Eating right is really quite simple. Remember back when you were a kid? You ate when you felt like it. You felt hunger, you ate, and then you felt satisfied and stopped eating. Yet as you’ve gotten older, you may have noticed that it’s not that simple any more: you’ve been bombarded with contradictory messages about healthy eating (what to eat, what not to eat, when and where), your weight has changed and you blame your diet, that food relieves boredom or stress or helps with many other “feelings”. Truth is, just as the science of food and nutrition is continually evolving, so is your relationship with food. Ask yourself “what would you like your relationship with food to be?”
Here are our suggestions for the best ways to nourish yourself and nurture your relationship with food (minus the rules):
1) Eat, small, balanced amounts of food at regular intervals throughout the day- waiting too long to eat can cause dips in blood sugar which increase feelings of stress and anxiety, additionally you are likely to eat more than you would like to the next opportunity you have to eat. We suggest roughly every four hours while awake.
2) Balance your meals throughout the day. Eating foods from all different food groups helps keep you satisfied longer both emotionally and physically.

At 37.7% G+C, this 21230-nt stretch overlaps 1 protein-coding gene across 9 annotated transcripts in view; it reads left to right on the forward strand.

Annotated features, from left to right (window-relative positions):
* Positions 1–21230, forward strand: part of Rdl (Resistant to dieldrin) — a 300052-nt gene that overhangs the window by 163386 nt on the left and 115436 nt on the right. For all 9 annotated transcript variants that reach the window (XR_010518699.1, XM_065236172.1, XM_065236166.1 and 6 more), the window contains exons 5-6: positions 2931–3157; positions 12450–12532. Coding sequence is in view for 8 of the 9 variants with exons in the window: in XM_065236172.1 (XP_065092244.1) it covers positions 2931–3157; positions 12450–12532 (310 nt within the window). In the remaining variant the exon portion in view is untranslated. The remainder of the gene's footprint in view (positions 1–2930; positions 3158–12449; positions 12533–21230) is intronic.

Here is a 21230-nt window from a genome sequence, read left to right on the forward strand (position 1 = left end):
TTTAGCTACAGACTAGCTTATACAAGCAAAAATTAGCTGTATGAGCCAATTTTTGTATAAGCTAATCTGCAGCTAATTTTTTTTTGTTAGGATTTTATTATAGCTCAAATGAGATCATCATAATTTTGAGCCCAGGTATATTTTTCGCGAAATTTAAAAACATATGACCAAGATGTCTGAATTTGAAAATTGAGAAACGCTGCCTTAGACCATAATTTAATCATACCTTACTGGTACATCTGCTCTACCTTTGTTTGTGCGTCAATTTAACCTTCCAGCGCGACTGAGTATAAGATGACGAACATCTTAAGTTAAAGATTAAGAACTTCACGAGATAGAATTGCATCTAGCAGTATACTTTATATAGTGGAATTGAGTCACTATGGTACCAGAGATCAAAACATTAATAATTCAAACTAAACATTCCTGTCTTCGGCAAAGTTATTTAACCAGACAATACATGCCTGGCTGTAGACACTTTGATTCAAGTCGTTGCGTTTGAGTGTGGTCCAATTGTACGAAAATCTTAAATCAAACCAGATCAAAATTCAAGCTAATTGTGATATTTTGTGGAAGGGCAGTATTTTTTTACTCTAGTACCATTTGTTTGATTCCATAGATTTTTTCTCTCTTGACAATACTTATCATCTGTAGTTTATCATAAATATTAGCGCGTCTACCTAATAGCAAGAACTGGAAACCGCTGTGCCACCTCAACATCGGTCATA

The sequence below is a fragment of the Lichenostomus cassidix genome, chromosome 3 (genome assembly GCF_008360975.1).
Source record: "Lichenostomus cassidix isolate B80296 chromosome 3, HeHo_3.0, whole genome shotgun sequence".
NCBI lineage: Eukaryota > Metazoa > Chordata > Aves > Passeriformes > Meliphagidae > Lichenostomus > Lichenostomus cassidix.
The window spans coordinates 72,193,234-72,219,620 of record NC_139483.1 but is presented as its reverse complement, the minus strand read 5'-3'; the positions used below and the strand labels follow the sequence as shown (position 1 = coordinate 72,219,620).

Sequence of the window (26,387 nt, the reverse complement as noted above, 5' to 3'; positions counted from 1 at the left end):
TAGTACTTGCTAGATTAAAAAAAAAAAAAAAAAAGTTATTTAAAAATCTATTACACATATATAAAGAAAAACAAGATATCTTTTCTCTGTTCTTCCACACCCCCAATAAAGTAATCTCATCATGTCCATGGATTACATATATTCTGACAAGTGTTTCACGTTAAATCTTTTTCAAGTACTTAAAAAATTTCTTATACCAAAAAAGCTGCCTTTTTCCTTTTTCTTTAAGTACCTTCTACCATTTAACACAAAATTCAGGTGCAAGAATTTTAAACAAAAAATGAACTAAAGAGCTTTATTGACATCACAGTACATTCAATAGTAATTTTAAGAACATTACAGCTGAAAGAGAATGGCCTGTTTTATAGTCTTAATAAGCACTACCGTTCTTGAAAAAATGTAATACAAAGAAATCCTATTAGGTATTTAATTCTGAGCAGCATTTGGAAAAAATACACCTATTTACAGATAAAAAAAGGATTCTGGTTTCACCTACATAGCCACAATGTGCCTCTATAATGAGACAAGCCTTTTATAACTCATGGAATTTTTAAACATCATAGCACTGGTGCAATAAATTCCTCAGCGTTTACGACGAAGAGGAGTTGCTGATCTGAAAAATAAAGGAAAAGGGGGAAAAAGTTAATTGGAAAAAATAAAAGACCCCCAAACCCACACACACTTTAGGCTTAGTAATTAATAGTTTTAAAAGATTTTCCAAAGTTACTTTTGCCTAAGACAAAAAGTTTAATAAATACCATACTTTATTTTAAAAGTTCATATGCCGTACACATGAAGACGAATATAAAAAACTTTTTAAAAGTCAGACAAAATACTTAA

3) Practice mindfulness. Pay attention to what you are eating, slow down your pace of eating and involve all your senses. Slowing the pace of your eating gives your brain a chance to catch up with the fact that you actually have food in your stomach and turn off the “I’m hungry message” this generally takes twenty minutes but can take up to up to thirty minutes for some. Eating slowly also allows you to taste your food, saturate your taste buds and truly feel satisfied with what you have eaten.
After eating this way for a while it will become second nature to you and you and you’ll feel (and eat) just like a kid again!
For more information and nutrition resources visit Duke Student Health Nutrition at http://studentaffairs.duke.edu/studenthealth/nutrition
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